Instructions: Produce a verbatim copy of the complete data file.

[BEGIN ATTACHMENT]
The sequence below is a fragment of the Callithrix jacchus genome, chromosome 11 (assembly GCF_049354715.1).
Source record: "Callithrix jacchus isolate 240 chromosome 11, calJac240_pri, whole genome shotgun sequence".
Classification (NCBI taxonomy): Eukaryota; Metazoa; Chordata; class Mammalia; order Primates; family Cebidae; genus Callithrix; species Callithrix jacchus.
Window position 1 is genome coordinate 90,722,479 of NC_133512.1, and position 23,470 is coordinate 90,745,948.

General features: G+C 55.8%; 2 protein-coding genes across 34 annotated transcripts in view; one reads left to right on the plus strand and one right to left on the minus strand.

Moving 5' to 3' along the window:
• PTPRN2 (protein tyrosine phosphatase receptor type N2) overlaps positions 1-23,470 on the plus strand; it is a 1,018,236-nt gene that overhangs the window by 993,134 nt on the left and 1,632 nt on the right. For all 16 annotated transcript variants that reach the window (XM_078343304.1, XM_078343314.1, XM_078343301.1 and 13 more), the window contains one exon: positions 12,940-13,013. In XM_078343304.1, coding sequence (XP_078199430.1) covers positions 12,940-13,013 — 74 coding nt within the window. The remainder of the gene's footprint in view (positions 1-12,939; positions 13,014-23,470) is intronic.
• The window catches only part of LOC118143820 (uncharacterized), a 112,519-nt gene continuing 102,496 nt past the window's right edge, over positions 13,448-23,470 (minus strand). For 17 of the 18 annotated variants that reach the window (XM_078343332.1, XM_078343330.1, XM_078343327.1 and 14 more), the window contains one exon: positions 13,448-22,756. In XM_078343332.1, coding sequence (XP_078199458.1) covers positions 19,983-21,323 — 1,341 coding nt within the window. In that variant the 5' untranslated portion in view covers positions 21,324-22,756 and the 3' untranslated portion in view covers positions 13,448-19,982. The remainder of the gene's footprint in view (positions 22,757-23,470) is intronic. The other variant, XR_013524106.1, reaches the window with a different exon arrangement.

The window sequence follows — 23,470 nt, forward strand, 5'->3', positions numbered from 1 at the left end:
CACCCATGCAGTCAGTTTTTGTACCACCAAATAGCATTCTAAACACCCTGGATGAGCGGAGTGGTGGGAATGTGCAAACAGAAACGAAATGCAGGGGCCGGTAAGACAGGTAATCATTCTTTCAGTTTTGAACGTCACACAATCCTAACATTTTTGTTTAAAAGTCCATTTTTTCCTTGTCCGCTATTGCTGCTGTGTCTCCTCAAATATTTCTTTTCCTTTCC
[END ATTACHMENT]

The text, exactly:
The sequence below is a fragment of the Callithrix jacchus genome, chromosome 11 (assembly GCF_049354715.1).
Source record: "Callithrix jacchus isolate 240 chromosome 11, calJac240_pri, whole genome shotgun sequence".
Classification (NCBI taxonomy): Eukaryota; Metazoa; Chordata; class Mammalia; order Primates; family Cebidae; genus Callithrix; species Callithrix jacchus.
Window position 1 is genome coordinate 90,722,479 of NC_133512.1, and position 23,470 is coordinate 90,745,948.

General features: G+C 55.8%; 2 protein-coding genes across 34 annotated transcripts in view; one reads left to right on the plus strand and one right to left on the minus strand.

Moving 5' to 3' along the window:
• PTPRN2 (protein tyrosine phosphatase receptor type N2) overlaps positions 1-23,470 on the plus strand; it is a 1,018,236-nt gene that overhangs the window by 993,134 nt on the left and 1,632 nt on the right. For all 16 annotated transcript variants that reach the window (XM_078343304.1, XM_078343314.1, XM_078343301.1 and 13 more), the window contains one exon: positions 12,940-13,013. In XM_078343304.1, coding sequence (XP_078199430.1) covers positions 12,940-13,013 — 74 coding nt within the window. The remainder of the gene's footprint in view (positions 1-12,939; positions 13,014-23,470) is intronic.
• The window catches only part of LOC118143820 (uncharacterized), a 112,519-nt gene continuing 102,496 nt past the window's right edge, over positions 13,448-23,470 (minus strand). For 17 of the 18 annotated variants that reach the window (XM_078343332.1, XM_078343330.1, XM_078343327.1 and 14 more), the window contains one exon: positions 13,448-22,756. In XM_078343332.1, coding sequence (XP_078199458.1) covers positions 19,983-21,323 — 1,341 coding nt within the window. In that variant the 5' untranslated portion in view covers positions 21,324-22,756 and the 3' untranslated portion in view covers positions 13,448-19,982. The remainder of the gene's footprint in view (positions 22,757-23,470) is intronic. The other variant, XR_013524106.1, reaches the window with a different exon arrangement.

The window sequence follows — 23,470 nt, forward strand, 5'->3', positions numbered from 1 at the left end:
CACCCATGCAGTCAGTTTTTGTACCACCAAATAGCATTCTAAACACCCTGGATGAGCGGAGTGGTGGGAATGTGCAAACAGAAACGAAATGCAGGGGCCGGTAAGACAGGTAATCATTCTTTCAGTTTTGAACGTCACACAATCCTAACATTTTTGTTTAAAAGTCCATTTTTTCCTTGTCCGCTATTGCTGCTGTGTCTCCTCAAATATTTCTTTTCCTTTCC